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Youth With Disability Finds Fortune in Reproducing Home-Study Materials

While many people are struggling to recover from the effects of the COVID-19, the story is different for Abbey Lukyamuzi, a youth living with disability in Masaka town, who has ventured into the reproduction and distribution of learners' home-school material in his area.
Abey Lukyamuzi, a youth with disability in Masaka town who found his fortune selling learning materials during the lockdown.

Audio 3

The outbreak of a global Coronavirus pandemic presented itself as frustration to different sectors of the economy and people after it greatly affected their sources of income and livelihoods.  

When the government declared a lockdown almost to all sectors, starting in March 2020, many people were circumstantially forced to make serious adjustments in their ways of life, to cope up with the unprecedented situation.   

While many people are struggling to recover from the effects of the COVID-19, the story is different for Abbey Lukyamuzi, a youth living with disability in Masaka town who apparently has fewer regrets for the long lockdown now going into its second year.   

Lukyamuzi, 27, is a resident of Ggulama cell in Kimanya-Kabonera division of the new Masaka City. His physical condition requires him to regularly use walking crutches to support his movements. He initially worked as a mobile money agent in a trading centre near his home, but two months into the lockdown, the business lost its clout largely due to restrictions on movements of his customers.  

Lukyamuzi has managed to effectively overwhelm the lockdown situation and the resultant hardships after he ventured into the reproduction and distribution of learners' home-school material in his area. 

Although the Ministry of Education rolled out a program to distribute home study materials after the closure of schools, Lukyamuzi says, for various reasons a bigger percentage of the targeted learners could not access the materials. These according to him, have since become reliable consumers of his study materials from which he generates reasonable income.   

Lukyamuzi obtains copies of the study materials from teachers of prominent schools, before reproducing them and eventually delivering them directly to different homes in the area. He indicates that he has since cultivated a bigger network on the different social media platforms through which he interacts with parents and teachers, as well as using it for marketing.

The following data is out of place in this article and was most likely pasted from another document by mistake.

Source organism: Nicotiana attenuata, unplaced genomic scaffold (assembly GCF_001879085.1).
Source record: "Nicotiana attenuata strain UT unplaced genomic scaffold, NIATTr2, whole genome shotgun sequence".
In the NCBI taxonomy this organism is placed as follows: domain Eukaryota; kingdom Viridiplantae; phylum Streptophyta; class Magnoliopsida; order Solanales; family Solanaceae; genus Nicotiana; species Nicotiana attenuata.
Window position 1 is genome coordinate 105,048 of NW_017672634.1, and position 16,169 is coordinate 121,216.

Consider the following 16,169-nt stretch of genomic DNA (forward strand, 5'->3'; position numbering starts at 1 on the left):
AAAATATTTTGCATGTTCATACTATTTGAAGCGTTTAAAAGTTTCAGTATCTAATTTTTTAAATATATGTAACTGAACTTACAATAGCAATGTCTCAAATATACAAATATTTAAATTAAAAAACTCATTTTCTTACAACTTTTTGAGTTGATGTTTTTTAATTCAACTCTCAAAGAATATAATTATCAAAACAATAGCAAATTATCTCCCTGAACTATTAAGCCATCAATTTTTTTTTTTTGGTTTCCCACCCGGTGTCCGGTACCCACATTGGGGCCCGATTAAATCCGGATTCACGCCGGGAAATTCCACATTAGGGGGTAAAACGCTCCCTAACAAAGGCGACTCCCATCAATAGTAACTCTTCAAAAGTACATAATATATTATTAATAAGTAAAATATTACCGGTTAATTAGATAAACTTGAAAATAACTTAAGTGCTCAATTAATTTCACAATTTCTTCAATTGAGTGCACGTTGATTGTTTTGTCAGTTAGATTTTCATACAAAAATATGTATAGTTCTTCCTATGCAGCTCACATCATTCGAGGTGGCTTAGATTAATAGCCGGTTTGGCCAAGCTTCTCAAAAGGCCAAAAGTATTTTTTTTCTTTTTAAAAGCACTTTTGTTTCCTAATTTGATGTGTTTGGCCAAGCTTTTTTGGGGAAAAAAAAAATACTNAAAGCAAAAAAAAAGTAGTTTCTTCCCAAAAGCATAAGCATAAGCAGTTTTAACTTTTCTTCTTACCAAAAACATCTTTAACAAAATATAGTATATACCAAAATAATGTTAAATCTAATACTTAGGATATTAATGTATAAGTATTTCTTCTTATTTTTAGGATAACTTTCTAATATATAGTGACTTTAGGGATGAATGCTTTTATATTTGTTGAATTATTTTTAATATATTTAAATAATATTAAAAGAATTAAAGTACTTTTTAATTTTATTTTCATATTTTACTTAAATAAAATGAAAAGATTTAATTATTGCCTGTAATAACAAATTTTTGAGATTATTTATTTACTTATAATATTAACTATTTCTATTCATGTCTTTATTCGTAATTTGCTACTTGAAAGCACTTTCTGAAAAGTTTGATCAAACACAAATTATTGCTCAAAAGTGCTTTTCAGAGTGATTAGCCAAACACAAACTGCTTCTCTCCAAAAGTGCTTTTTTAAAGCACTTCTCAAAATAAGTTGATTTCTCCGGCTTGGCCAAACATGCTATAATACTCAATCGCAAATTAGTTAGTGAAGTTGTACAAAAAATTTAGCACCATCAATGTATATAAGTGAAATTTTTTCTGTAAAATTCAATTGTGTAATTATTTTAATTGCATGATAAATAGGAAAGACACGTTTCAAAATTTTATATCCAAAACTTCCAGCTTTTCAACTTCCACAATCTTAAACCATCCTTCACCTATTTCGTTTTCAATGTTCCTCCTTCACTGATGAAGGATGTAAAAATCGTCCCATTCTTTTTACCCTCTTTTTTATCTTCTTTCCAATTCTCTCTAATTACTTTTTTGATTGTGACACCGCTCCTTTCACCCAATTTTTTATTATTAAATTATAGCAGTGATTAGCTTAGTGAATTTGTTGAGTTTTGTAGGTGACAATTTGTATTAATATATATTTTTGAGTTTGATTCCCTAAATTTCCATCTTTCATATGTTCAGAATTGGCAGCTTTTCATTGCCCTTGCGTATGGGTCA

He explains that he developed the idea out of the auxiliary soft skills training offered to him by the Masaka Association of Disabled Persons Living with HIV/AIDS-MADIPHA, a local non-government organization that builds capacities of persons with disabilities to improve their welfare.

 //Cue in (Luganda): “Ndi musajja aliko obulemu…  

Cue out: ….service eyo.”//  

Out of the proceeds from the reproducing home-study materials, he has established a sizeable stationery shop in Masaka town, through which he is expanding his business venture. He intends to use the business in changing public perception about people with disabilities.

To beat the competition with other players offering similar services in the area, Lukyamuzi says he operates with a high level of trustworthiness and ensures that he does not compromise on the quality of his product.  

//Cue in: “Actually abantu era….  

Cue out: …..eri ku bazadde.”//

Richard Musisi, the Executive Director of Masaka Association of Disabled Persons Living with HIV/AIDS-MADIPHA, says the lockdown restrictions made it so hard for persons with disabilities whose survival was largely dependent on other people or charity, which was equally affected. 

He explains that the majority of the PWDs were hit hard during the initial months of the lockdown, a situation that provoked them to refocus their approaches such that their groups are better organized and can sustainably become self-reliant,  

//Cue in: “Because when ….. 

Cue out: …. they can live.”//